This gives rise to questions about the interaction between a contractual and the legislative obligation, for example:
- Can project documents be intermingled with other corporate documents? By way of example only, does each employee need to save all emails regarding a project separately?
- After the project has been completed, can hard copies of relevant material be scanned and saved on the company's system or must all hard copy documents be stored for 12 years?
What does "relating to" mean?
Clause 27 refers to documents "relating to" Thales' obligations under the contract and its performance of its obligations under the contract.
Justice Akenhead noted that the reference to "performance" would also encapsulate documents going to Thales' failure to perform its obligations. Further, the words "relating to" had a more expansive scope than words such as "limited to".
A contractor bound by an audit clause in terms similar to clauses 27 and 28 may expect that they will only have to store and, upon request, hand over "primary" or "source" documentation such as the relevant contract, invoices from suppliers etc.
However, in the TGM case the records falling within the scope of the audit clause were much broader. They included a record of hours worked by a team of designers and, perhaps more surprisingly, documents created months later including internal reports or audits done by Thales to try to identify why the project was over time and over budget.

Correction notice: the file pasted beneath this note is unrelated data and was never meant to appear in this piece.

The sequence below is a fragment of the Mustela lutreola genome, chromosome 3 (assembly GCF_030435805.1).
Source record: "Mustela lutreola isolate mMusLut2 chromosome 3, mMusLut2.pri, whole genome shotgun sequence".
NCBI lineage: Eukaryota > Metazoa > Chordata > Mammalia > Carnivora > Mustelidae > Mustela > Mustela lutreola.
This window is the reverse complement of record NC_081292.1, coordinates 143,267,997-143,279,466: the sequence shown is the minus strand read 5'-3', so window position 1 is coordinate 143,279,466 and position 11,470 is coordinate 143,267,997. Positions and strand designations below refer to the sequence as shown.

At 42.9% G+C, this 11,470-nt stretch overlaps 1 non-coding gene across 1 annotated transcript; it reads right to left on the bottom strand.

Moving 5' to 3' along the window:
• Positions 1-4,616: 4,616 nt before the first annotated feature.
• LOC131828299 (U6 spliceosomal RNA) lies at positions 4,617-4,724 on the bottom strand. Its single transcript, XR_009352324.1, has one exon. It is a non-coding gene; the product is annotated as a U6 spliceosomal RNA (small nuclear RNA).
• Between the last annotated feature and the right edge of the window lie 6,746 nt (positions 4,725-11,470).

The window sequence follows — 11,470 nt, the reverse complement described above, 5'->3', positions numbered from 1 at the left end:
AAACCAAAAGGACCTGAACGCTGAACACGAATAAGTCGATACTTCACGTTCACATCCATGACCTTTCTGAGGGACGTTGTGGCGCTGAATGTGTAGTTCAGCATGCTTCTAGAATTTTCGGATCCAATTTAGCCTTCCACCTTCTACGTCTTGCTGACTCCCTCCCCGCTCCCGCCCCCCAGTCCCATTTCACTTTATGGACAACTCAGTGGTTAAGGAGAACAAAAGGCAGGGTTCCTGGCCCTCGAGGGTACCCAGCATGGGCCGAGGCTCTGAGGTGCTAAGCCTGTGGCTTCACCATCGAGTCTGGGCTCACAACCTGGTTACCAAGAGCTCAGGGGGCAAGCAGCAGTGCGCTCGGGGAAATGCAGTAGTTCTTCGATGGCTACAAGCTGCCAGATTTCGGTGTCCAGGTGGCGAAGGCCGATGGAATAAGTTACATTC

What can the principal use the records for?
The scope of documents falling within clause 28 are subject to certain constraints, including:
(a) that a request must be made;
(b) the request must be reasonable; and importantly
(c) the request must be for either
(i) auditing any information supplied or
(ii) verifying Thales' compliance with its obligations under the contract.
Justice Akenhead noted that the word "auditing" within the contract was akin to "vetting" or "checking".
Clarity around audit clauses: considerations
If a draft contract contains a boilerplate audit clause, consider the following:
- Is it clear from the clause what records fall within its scope? Should you limit the scope?(for example, documents "limited to the contract, invoices and time sheets");
- Does the clause contains words which may inadvertently expand the scope: such as "relating to" or "any other documents an auditor may reasonable require"?
- Should you specifically carve out documents you do not want to make available ‒ such as internal emails / internal audits?
- How will confidential documents be dealt with?
- Can you refuse inspection based on privilege?
- What use can the principal make of the records provided?
- Does the audit clause provide any extra burden on you, and if so, who bears the cost of same? For example, if you are required to store hard copy documents for 12 years, who pays the storage costs? If it would take 1,000 hours to collate and check the records who pays this cost?
For contractors, the TGA case serves to illustrate the importance of considering audit clauses carefully during the negotiation of a contract. An audit clause can impose a significant compliance burden. Its scope may also be much broader than it initially appears.
This article was first published in Governance Directions, June 2016